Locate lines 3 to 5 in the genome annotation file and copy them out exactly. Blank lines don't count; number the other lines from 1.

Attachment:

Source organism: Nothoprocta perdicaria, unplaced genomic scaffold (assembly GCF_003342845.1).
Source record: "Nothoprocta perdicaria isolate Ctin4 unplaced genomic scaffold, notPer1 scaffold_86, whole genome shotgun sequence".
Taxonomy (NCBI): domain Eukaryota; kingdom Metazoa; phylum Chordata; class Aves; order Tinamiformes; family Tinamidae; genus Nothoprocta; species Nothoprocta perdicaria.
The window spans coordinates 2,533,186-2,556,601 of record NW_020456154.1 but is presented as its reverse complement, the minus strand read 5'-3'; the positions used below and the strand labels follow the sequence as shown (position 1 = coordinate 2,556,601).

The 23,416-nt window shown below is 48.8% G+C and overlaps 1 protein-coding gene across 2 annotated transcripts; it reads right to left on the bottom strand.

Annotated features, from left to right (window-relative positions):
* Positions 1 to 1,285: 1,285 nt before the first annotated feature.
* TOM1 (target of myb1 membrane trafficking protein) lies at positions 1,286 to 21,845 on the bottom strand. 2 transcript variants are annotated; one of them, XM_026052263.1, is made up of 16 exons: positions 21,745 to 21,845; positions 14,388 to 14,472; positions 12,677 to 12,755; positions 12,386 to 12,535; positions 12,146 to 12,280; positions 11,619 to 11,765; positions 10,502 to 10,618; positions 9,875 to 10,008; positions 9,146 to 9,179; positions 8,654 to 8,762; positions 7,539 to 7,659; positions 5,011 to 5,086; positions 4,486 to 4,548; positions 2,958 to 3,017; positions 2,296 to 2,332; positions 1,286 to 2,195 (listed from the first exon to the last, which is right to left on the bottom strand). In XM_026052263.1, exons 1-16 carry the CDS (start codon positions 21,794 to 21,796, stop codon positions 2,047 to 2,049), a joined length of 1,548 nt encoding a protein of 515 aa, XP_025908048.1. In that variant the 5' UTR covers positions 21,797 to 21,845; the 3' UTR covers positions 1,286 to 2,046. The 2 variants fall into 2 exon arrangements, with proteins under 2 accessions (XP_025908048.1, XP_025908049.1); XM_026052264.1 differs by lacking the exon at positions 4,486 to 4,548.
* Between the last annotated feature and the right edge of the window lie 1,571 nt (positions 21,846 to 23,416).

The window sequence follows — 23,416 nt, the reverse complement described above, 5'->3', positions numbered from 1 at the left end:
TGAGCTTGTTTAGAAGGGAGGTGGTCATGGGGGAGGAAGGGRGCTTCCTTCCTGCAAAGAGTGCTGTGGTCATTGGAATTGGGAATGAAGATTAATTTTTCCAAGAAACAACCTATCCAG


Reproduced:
Taxonomy (NCBI): domain Eukaryota; kingdom Metazoa; phylum Chordata; class Aves; order Tinamiformes; family Tinamidae; genus Nothoprocta; species Nothoprocta perdicaria.
The window spans coordinates 2,533,186-2,556,601 of record NW_020456154.1 but is presented as its reverse complement, the minus strand read 5'-3'; the positions used below and the strand labels follow the sequence as shown (position 1 = coordinate 2,556,601).

The 23,416-nt window shown below is 48.8% G+C and overlaps 1 protein-coding gene across 2 annotated transcripts; it reads right to left on the bottom strand.